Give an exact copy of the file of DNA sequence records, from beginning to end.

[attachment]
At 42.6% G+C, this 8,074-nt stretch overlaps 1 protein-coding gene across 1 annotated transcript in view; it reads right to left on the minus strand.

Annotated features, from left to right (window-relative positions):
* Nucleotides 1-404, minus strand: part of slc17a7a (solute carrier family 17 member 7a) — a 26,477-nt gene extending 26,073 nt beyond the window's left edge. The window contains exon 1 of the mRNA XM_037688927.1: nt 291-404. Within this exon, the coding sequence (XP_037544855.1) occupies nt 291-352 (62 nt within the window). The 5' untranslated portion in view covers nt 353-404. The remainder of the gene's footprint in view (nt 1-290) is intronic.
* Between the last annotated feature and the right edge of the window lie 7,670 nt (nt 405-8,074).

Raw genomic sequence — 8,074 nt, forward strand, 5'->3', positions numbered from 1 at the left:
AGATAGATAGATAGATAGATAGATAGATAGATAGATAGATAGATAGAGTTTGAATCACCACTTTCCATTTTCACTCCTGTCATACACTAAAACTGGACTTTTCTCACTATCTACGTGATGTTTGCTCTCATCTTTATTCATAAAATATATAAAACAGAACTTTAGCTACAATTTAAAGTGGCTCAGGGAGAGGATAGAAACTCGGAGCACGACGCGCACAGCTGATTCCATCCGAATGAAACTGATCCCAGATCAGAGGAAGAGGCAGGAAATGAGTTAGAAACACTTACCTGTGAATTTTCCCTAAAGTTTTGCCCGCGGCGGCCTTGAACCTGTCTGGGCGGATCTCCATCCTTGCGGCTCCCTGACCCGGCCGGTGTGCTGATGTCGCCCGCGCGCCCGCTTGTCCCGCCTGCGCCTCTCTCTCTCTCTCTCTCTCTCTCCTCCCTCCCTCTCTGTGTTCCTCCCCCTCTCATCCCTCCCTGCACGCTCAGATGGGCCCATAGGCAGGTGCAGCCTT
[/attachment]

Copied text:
At 42.6% G+C, this 8,074-nt stretch overlaps 1 protein-coding gene across 1 annotated transcript in view; it reads right to left on the minus strand.

Annotated features, from left to right (window-relative positions):
* Nucleotides 1-404, minus strand: part of slc17a7a (solute carrier family 17 member 7a) — a 26,477-nt gene extending 26,073 nt beyond the window's left edge. The window contains exon 1 of the mRNA XM_037688927.1: nt 291-404. Within this exon, the coding sequence (XP_037544855.1) occupies nt 291-352 (62 nt within the window). The 5' untranslated portion in view covers nt 353-404. The remainder of the gene's footprint in view (nt 1-290) is intronic.
* Between the last annotated feature and the right edge of the window lie 7,670 nt (nt 405-8,074).

Raw genomic sequence — 8,074 nt, forward strand, 5'->3', positions numbered from 1 at the left:
AGATAGATAGATAGATAGATAGATAGATAGATAGATAGATAGATAGAGTTTGAATCACCACTTTCCATTTTCACTCCTGTCATACACTAAAACTGGACTTTTCTCACTATCTACGTGATGTTTGCTCTCATCTTTATTCATAAAATATATAAAACAGAACTTTAGCTACAATTTAAAGTGGCTCAGGGAGAGGATAGAAACTCGGAGCACGACGCGCACAGCTGATTCCATCCGAATGAAACTGATCCCAGATCAGAGGAAGAGGCAGGAAATGAGTTAGAAACACTTACCTGTGAATTTTCCCTAAAGTTTTGCCCGCGGCGGCCTTGAACCTGTCTGGGCGGATCTCCATCCTTGCGGCTCCCTGACCCGGCCGGTGTGCTGATGTCGCCCGCGCGCCCGCTTGTCCCGCCTGCGCCTCTCTCTCTCTCTCTCTCTCTCTCCTCCCTCCCTCTCTGTGTTCCTCCCCCTCTCATCCCTCCCTGCACGCTCAGATGGGCCCATAGGCAGGTGCAGCCTT